The last few working weeks of December often feels frantic, I try to go faster to complete as much as I can with an all-or-nothing mindset as I navigate the available time before shutting the laptop for time-out. But I calm as we enter the Christmas holiday break. As we step across the winter solstice, a curious lure of personal hibernation emerges. I like the thought that I can retreat – what I really like is a break from work with a lowercase ‘w’ – answering emails, scheduling meetings, making deals, etc – press pause and just think about what I want to achieve for the twelve months ahead.
Right now, in hedgerows and under sheds, hedgehogs are curled in deep masses of dry leaves waiting out the winter, breathing once every few minutes, heart rates slowed to twenty beats a minutes, their body temperatures lowered, metabolisms minimised. Hibernation, like many natural phenomena, is a ready human metaphor. With dark mornings and dark afternoons, the idea of escaping and slowing down, indoors with a ready supply of tea, oblivious to one’s surroundings, cutting out great swathes of time, noise and unwanted friction feels beguiling.
However alluring the metaphor, hibernation isn’t what happens to us, we can’t stand still, and the current paradoxical telescoping and extending of pandemic time has seen to that even more so. But whilst I’m ‘hibernating’, I adopt the maxim ‘What would David do next?’
Throughout his life, David Bowie seemed to possess some kind of ability which enabled him to look into the future and create art that was ahead of his time, a mirror reflection of a future yet to come, the resulting art echoed backwards future trends. When he released an album, it was the sound of what would be happening next year.
Ziggy Stardust, Life on Mars, Aladin Sane, Jean Genie – whatever the sound, look, or thing, Bowie knew it. He had a knack for understanding what would be popular long before it actually was and being that thing. Tomorrow belongs to those who can hear it coming, Bowie famously said in reflection on his own perceived clairvoyance. It’s a quote that embodied his propensity for recognising change, capitalising on it, and being ready for it when it comes.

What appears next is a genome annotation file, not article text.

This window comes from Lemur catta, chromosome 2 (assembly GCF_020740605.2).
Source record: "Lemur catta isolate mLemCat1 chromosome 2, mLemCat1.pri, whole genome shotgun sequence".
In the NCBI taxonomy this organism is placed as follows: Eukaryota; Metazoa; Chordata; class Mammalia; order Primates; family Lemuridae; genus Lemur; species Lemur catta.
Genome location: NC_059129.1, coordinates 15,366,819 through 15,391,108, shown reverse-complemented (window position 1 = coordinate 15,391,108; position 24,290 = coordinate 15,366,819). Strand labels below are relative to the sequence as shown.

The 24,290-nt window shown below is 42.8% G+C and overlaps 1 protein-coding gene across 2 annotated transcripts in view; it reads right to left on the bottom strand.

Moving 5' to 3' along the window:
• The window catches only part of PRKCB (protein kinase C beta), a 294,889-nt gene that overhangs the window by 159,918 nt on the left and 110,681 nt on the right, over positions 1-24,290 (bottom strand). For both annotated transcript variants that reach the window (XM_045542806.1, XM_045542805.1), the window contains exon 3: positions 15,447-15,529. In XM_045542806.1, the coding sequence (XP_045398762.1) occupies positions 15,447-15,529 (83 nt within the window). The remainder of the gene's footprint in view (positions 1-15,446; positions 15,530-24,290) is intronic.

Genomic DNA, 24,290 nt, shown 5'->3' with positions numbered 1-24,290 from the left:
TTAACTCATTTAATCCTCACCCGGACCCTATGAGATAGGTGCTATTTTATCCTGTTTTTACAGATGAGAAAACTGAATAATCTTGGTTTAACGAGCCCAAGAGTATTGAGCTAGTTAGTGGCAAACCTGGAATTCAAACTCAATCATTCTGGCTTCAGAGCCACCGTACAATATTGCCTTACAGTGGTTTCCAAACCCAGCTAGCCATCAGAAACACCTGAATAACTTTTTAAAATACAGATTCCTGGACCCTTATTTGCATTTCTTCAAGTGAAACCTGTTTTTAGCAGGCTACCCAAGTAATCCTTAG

Because when you can see tomorrow coming, you can own it. Of course, Bowie didn’t have any ability to look into the future, but he did do some extraordinary things that made it look like he did. Bowie’s legendary work ethic, work-smarter-not-harder attitude enabled him to lean around the corner to see what was coming next while the rest of us were running to keep up.
There’s a lot of things we can learn from Bowie’s visionary statement that can help to try and gain perspective on what’s coming so we can own tomorrow as well, and the Christmas holidays offers us a twelve-day period of reflection to do this. Indeed, I’ve heard The Twelve Days of Christmas everywhere this year, the Three French Hens, Seven Swans-a-Swimming and Eleven Pipers Piping. But what does any of this mean? Well, the carol has its origins in C18th England, as a memory-and-forfeit game sung by children, where they had to recite all of the previous verses and add a new verse at the end. Those unable to remember a verse paid a forfeit, such as a piece of candy to the others. Today, these verses are what we associate with the days from December 25 to the Epiphany on January 6.
You can use the twelve days of Christmas to press pause, and get on your business, rather than be in it, in a relaxed, constructive way. Don’t hibernate fully, do take a few steps back, and take advantage of the downtime for reflection, and map your journey for the twelve months ahead. What would David do next?
I’m good at doing nothing and just thinking. I find after one afternoon of laziness doing nothing but googling and mind-mapping I’m fired up with new ideas. My laziness is somehow connected to my productivity, like they’re two poles, keeping my life’s rope tight enough to walk on. I’m the most ambitious lazy person I know.
The bookish nerd that I am, I have a small library about doing nothing: Jenny Odell’s How To Do Nothing, which speaks about the importance of interiority, Tom Hodgkinson’s How To Be Idle, which promotes antidotes to our work obsessed culture, Roman Muradov’s On Doing Nothing where he talks about the pleasures and possibilities of slowing down, cultivating idleness. Oscar Wilde and Robert Louis Stevenson did their best work whilst lazing around.
So here are my thoughts on how to use the time we have for thinking and reflection, as I imagine David Bowie might have done, in the Twelve Days of Christmas:
Day One: Reframe First and foremost, simply bemoaning your luck for not achieving what you set out to achieve over the last twelve months by citing COVID or your competition resulting in a lack of customers won’t help, you need to look forward. What are you aiming for? Are you going to do things differently that will create a different set of outcomes? There’s no point in feeling sorry for yourself, reframe your own future.